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Multidimensional responses of grassland stability to eutrophication

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  • Qingqing Chen
  • Shaopeng Wang
  • Elizabeth T. Borer
  • Jonathan D. Bakker
  • Eric W. Seabloom
  • W. Stanley Harpole
  • Nico Eisenhauer
  • Ylva Lekberg
  • Yvonne M. Buckley
  • Jane A. Catford
  • Christiane Roscher
  • Ian Donohue
  • Sally A. Power
  • Pedro Daleo
  • Anne Ebeling
  • Johannes M. H. Knops
  • Jason P. Martina
  • Anu Eskelinen
  • John W. Morgan
  • Anita C. Risch
  • Maria C. Caldeira
  • Miguel N. Bugalho
  • Risto Virtanen
  • Isabel C. Barrio
  • Yujie Niu
  • Anke Jentsch
  • Daniel S. Gruner
  • Andrew S. MacDougall
  • Juan Alberti
  • Yann Hautier
Article number6375
<mark>Journal publication date</mark>11/10/2023
<mark>Journal</mark>Nature Communications
Issue number1
Publication StatusPublished
<mark>Original language</mark>English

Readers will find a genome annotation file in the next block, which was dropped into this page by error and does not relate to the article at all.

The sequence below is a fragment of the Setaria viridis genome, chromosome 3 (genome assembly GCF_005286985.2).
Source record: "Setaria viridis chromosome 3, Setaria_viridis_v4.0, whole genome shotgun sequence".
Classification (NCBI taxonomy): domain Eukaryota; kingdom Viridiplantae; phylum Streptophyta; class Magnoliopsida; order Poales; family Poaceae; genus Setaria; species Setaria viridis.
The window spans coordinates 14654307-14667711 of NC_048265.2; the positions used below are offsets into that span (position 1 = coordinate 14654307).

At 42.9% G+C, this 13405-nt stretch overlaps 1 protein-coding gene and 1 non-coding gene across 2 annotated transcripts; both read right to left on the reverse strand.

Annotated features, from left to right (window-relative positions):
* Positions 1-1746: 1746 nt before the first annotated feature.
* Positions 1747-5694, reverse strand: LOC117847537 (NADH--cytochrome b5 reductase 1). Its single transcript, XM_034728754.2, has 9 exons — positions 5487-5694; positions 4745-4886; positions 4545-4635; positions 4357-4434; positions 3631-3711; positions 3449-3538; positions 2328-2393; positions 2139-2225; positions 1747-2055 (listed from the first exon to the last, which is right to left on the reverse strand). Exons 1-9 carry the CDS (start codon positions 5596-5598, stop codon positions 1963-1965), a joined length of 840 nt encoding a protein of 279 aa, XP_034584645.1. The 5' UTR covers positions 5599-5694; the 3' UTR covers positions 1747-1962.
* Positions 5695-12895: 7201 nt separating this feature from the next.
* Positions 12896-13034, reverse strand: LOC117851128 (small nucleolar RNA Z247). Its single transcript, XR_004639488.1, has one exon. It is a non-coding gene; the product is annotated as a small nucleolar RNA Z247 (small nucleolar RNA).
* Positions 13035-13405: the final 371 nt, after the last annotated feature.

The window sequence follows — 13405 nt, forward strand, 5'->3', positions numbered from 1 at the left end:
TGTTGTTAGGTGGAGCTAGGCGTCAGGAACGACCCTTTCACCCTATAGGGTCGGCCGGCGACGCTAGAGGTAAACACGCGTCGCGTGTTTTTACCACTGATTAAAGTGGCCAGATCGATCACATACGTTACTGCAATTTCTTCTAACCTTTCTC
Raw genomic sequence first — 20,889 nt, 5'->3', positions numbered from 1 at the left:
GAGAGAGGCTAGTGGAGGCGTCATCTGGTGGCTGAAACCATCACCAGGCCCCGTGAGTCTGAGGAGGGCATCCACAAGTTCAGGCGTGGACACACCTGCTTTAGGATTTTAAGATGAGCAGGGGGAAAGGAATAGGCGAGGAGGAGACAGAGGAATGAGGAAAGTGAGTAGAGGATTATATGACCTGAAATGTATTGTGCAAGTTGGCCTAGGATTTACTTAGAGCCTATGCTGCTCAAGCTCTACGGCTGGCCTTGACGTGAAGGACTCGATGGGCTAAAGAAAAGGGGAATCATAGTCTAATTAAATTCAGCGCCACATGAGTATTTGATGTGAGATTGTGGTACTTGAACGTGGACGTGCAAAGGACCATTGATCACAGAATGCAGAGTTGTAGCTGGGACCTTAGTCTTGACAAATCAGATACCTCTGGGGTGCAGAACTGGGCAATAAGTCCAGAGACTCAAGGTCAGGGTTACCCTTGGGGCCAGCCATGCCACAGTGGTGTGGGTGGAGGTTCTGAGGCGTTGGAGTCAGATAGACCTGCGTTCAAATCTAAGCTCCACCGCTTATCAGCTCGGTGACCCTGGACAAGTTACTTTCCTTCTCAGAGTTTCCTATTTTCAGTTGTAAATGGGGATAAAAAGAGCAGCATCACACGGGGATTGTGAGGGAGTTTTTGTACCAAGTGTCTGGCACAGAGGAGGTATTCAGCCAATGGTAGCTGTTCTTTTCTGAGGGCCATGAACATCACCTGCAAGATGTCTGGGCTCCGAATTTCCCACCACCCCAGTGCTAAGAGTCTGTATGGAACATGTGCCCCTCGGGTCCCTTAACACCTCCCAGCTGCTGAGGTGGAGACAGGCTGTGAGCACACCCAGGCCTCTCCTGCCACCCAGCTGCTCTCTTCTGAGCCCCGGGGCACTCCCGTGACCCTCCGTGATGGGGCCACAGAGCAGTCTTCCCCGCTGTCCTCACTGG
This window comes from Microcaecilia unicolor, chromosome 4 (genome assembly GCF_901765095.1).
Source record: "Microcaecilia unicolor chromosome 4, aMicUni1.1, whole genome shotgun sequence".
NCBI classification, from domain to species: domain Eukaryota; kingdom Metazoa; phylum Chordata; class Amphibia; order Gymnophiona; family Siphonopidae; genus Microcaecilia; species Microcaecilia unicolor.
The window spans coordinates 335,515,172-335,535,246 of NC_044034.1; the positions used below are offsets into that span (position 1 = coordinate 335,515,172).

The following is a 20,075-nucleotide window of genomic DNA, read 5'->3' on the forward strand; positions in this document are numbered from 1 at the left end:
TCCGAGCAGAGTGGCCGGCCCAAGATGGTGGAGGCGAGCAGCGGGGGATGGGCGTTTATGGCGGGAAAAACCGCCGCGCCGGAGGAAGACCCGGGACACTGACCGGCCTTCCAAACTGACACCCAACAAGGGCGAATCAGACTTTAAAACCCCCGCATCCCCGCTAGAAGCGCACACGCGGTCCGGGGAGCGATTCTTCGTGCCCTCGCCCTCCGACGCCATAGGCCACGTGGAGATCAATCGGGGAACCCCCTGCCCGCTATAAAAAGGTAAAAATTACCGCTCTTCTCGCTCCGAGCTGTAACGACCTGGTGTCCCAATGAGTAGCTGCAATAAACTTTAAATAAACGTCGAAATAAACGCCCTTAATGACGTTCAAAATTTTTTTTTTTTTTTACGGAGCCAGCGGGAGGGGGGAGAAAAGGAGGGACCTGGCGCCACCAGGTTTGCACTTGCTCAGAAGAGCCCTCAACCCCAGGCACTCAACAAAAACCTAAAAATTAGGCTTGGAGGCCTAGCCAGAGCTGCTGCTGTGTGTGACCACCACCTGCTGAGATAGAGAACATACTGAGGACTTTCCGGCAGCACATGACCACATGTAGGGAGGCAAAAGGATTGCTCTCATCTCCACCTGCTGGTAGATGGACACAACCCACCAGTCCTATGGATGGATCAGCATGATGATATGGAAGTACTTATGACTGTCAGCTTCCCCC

Eutrophication usually impacts grassland biodiversity, community composition, and biomass production, but its impact on the stability of these community aspects is unclear. One challenge is that stability has many facets that can be tightly correlated (low dimensionality) or highly disparate (high dimensionality). Using standardized experiments in 55 grassland sites from a globally distributed experiment (NutNet), we quantify the effects of nutrient addition on five facets of stability (temporal invariability, resistance during dry and wet growing seasons, recovery after dry and wet growing seasons), measured on three community aspects (aboveground biomass, community composition, and species richness). Nutrient addition reduces the temporal invariability and resistance of species richness and community composition during dry and wet growing seasons, but does not affect those of biomass. Different stability measures are largely uncorrelated under both ambient and eutrophic conditions, indicating consistently high dimensionality. Harnessing the dimensionality of ecological stability provides insights for predicting grassland responses to global environmental change.